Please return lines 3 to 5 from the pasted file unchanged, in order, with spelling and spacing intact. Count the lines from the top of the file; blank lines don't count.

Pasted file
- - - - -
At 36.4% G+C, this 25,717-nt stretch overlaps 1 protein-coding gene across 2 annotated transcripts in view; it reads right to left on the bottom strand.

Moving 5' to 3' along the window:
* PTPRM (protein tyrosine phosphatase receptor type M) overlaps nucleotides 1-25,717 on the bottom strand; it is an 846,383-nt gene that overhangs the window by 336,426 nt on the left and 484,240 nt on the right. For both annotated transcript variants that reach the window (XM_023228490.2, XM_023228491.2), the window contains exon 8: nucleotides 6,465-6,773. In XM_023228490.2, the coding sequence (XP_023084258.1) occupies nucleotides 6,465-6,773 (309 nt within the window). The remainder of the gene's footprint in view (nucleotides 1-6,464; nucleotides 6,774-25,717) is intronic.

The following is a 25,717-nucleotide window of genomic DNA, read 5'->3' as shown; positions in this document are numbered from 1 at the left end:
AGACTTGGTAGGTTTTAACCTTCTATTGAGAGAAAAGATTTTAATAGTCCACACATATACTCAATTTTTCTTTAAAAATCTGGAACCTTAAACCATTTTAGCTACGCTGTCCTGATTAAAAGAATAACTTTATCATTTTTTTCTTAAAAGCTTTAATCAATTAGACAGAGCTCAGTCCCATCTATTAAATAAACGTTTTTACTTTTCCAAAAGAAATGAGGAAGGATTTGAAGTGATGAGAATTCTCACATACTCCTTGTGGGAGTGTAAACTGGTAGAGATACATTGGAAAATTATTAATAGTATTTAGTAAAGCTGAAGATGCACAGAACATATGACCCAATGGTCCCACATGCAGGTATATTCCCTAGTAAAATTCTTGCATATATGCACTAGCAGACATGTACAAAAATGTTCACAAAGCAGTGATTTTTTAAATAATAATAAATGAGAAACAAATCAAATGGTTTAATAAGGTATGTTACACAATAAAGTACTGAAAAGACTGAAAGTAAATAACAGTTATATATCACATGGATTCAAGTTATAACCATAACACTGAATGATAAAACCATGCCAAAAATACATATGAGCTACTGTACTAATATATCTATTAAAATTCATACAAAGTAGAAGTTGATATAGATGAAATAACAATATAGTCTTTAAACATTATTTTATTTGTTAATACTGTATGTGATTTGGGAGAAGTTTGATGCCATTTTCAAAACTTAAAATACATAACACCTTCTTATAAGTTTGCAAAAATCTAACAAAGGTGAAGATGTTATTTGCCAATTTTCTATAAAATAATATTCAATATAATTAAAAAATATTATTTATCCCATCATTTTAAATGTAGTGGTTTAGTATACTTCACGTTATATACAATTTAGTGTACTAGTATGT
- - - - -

* PTPRM (protein tyrosine phosphatase receptor type M) overlaps nucleotides 1-25,717 on the bottom strand; it is an 846,383-nt gene that overhangs the window by 336,426 nt on the left and 484,240 nt on the right. For both annotated transcript variants that reach the window (XM_023228490.2, XM_023228491.2), the window contains exon 8: nucleotides 6,465-6,773. In XM_023228490.2, the coding sequence (XP_023084258.1) occupies nucleotides 6,465-6,773 (309 nt within the window). The remainder of the gene's footprint in view (nucleotides 1-6,464; nucleotides 6,774-25,717) is intronic.

The following is a 25,717-nucleotide window of genomic DNA, read 5'->3' as shown; positions in this document are numbered from 1 at the left end:
AGACTTGGTAGGTTTTAACCTTCTATTGAGAGAAAAGATTTTAATAGTCCACACATATACTCAATTTTTCTTTAAAAATCTGGAACCTTAAACCATTTTAGCTACGCTGTCCTGATTAAAAGAATAACTTTATCATTTTTTTCTTAAAAGCTTTAATCAATTAGACAGAGCTCAGTCCCATCTATTAAATAAACGTTTTTACTTTTCCAAAAGAAATGAGGAAGGATTTGAAGTGATGAGAATTCTCACATACTCCTTGTGGGAGTGTAAACTGGTAGAGATACATTGGAAAATTATTAATAGTATTTAGTAAAGCTGAAGATGCACAGAACATATGACCCAATGGTCCCACATGCAGGTATATTCCCTAGTAAAATTCTTGCATATATGCACTAGCAGACATGTACAAAAATGTTCACAAAGCAGTGATTTTTTAAATAATAATAAATGAGAAACAAATCAAATGGTTTAATAAGGTATGTTACACAATAAAGTACTGAAAAGACTGAAAGTAAATAACAGTTATATATCACATGGATTCAAGTTATAACCATAACACTGAATGATAAAACCATGCCAAAAATACATATGAGCTACTGTACTAATATATCTATTAAAATTCATACAAAGTAGAAGTTGATATAGATGAAATAACAATATAGTCTTTAAACATTATTTTATTTGTTAATACTGTATGTGATTTGGGAGAAGTTTGATGCCATTTTCAAAACTTAAAATACATAACACCTTCTTATAAGTTTGCAAAAATCTAACAAAGGTGAAGATGTTATTTGCCAATTTTCTATAAAATAATATTCAATATAATTAAAAAATATTATTTATCCCATCATTTTAAATGTAGTGGTTTAGTATACTTCACGTTATATACAATTTAGTGTACTAGTATGT